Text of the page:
By Our Reporter
SHILLONG: Despite the implementation of the Meghalaya Maintenance of Public Order (MMPO) Act and the State Home department’s assurance that the Act would be strictly enforced in the State, bandhs and strikes have remained a routine affair in Meghalaya.
In the wake of a January 7, 2010, order passed by the Gauhati High Court declaring bandhs and all such agitational activities as illegal in Assam and Meghalaya, the MUA Government in the State had, in March 2010, come up with the MMPO Act aiming to ban bandhs, strikes and any such agitation.
However, implementation of the same has remained tardy so far.
The MMPO Act states that if any individual or organization does anything to cause abstention from normal activities by members of public and employees disrupting normal life or does any act being subversive of law and order, shall be guilty of offence.
“The guilty shall be punishable with imprisonment up to seven years and shall be liable to compensate the government, the public and private citizen for loss suffered by them,” the Act states.
With regards to implementation of the Act, the administration has been found wanting. Only in a handful of cases, some troublemakers were rounded up for violation of the MMPO Act but on all occasions, they were released in no time owing to pressure from the NGOs and others.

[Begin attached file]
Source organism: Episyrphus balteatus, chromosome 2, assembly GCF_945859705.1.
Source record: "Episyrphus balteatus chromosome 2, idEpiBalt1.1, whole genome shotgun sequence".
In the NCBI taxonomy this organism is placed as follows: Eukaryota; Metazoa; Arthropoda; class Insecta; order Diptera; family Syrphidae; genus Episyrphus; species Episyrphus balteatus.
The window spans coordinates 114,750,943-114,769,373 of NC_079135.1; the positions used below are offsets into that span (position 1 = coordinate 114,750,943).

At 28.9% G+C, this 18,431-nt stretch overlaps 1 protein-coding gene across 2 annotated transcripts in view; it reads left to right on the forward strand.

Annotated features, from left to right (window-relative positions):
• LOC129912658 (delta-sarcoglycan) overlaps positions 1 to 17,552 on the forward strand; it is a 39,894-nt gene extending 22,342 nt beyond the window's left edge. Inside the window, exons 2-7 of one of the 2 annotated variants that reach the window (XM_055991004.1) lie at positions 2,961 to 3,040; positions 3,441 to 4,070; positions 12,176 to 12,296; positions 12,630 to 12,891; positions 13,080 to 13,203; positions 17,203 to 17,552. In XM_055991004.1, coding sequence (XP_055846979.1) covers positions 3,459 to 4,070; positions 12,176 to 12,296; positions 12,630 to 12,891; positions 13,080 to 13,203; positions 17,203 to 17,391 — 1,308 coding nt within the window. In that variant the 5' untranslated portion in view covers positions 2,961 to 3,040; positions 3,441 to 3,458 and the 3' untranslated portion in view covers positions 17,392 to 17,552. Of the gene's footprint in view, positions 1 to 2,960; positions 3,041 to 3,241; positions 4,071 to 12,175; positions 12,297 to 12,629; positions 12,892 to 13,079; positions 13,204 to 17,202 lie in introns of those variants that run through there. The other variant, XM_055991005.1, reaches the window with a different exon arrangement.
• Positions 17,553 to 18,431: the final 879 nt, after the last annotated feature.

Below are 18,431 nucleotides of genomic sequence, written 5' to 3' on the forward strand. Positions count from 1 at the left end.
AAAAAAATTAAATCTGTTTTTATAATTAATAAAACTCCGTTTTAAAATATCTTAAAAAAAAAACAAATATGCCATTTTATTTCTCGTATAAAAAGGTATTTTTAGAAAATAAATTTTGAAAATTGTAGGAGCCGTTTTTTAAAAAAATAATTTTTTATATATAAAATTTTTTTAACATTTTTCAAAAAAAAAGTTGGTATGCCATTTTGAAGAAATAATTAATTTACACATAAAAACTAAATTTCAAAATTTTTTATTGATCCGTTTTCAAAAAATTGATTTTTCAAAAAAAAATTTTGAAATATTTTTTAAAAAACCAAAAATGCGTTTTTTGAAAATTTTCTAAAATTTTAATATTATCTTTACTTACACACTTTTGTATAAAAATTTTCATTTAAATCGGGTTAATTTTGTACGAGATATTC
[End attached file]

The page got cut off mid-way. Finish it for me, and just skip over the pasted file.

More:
The latest bandh in the State was called by the Hynniewtrep Achik National Movement (HANM) on October 9, who orchestrated a shutdown in Khasi and Jaintia Hills in protest against the State Government’s inaction in securing the release of one of their leaders who had been arrested by the Assam Government on charges of torching an Assam police outpost near the inter-state border.
Interestingly, Deputy Chief Minister and in charge Law, Bindo M Lanong, while explaining the Government’s ‘failure’ to fully implement the MMPO Act, said there was a need to have a fresh look at the Act so that it can be interpreted correctly.
“If there are any violations we have to remind ourselves once again about the Act,” Lanong said, without specifying any details.